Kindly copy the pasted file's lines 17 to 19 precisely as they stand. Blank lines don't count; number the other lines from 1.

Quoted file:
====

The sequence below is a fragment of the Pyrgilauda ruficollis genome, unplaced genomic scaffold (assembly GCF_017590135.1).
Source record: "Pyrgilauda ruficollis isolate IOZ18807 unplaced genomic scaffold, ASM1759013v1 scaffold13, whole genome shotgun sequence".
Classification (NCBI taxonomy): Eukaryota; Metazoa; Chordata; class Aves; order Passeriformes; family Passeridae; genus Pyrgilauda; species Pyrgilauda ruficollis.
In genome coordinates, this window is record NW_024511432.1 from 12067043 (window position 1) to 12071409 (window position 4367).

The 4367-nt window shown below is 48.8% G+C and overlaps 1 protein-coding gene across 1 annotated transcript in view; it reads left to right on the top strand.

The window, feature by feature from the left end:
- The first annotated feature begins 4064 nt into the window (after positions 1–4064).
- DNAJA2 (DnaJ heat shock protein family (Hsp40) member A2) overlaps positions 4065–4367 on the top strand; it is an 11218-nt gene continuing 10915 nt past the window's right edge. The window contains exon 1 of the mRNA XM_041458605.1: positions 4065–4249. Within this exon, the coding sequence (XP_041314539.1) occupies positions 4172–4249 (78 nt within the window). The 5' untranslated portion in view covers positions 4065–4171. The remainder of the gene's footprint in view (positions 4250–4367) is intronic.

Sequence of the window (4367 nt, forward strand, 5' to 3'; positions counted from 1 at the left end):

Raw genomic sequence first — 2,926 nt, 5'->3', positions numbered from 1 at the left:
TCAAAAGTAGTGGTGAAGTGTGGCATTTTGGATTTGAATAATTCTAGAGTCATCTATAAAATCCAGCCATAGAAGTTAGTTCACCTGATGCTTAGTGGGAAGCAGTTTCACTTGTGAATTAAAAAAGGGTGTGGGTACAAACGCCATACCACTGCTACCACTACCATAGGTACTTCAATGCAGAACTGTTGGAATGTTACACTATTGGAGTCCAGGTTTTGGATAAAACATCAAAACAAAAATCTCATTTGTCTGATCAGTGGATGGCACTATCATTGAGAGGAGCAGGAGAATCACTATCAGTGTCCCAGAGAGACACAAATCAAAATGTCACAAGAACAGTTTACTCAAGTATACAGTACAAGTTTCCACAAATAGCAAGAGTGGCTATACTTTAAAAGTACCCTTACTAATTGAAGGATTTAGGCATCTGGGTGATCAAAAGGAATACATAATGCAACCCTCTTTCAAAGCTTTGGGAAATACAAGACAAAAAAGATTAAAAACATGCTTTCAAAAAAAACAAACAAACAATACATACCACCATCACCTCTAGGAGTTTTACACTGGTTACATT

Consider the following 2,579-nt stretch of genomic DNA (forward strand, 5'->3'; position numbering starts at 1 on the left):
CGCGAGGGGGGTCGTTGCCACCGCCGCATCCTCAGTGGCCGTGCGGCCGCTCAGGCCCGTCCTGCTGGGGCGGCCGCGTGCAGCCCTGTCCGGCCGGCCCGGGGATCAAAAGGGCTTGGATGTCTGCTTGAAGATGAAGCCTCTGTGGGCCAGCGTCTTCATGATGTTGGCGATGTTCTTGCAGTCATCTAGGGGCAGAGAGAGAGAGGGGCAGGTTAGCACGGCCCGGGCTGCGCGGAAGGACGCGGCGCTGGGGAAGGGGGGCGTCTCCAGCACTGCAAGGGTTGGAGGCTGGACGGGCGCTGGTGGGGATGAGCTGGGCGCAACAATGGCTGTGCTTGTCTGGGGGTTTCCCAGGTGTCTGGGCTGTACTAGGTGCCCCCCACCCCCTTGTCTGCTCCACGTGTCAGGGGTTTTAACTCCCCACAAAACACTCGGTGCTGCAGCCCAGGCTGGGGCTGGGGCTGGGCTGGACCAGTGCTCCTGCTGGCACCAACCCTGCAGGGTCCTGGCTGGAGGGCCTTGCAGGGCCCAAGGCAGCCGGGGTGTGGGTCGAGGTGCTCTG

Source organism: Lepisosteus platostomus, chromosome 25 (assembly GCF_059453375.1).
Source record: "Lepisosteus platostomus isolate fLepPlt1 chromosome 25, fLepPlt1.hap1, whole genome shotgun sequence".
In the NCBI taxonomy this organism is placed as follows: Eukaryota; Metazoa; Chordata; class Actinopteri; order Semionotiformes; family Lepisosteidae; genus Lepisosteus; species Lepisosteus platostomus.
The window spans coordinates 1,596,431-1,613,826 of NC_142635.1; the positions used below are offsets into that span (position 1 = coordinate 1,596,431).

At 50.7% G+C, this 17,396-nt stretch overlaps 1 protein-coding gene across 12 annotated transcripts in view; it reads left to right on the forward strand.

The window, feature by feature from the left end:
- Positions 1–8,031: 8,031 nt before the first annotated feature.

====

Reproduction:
The window spans coordinates 1,596,431-1,613,826 of NC_142635.1; the positions used below are offsets into that span (position 1 = coordinate 1,596,431).

At 50.7% G+C, this 17,396-nt stretch overlaps 1 protein-coding gene across 12 annotated transcripts in view; it reads left to right on the forward strand.

The window, feature by feature from the left end: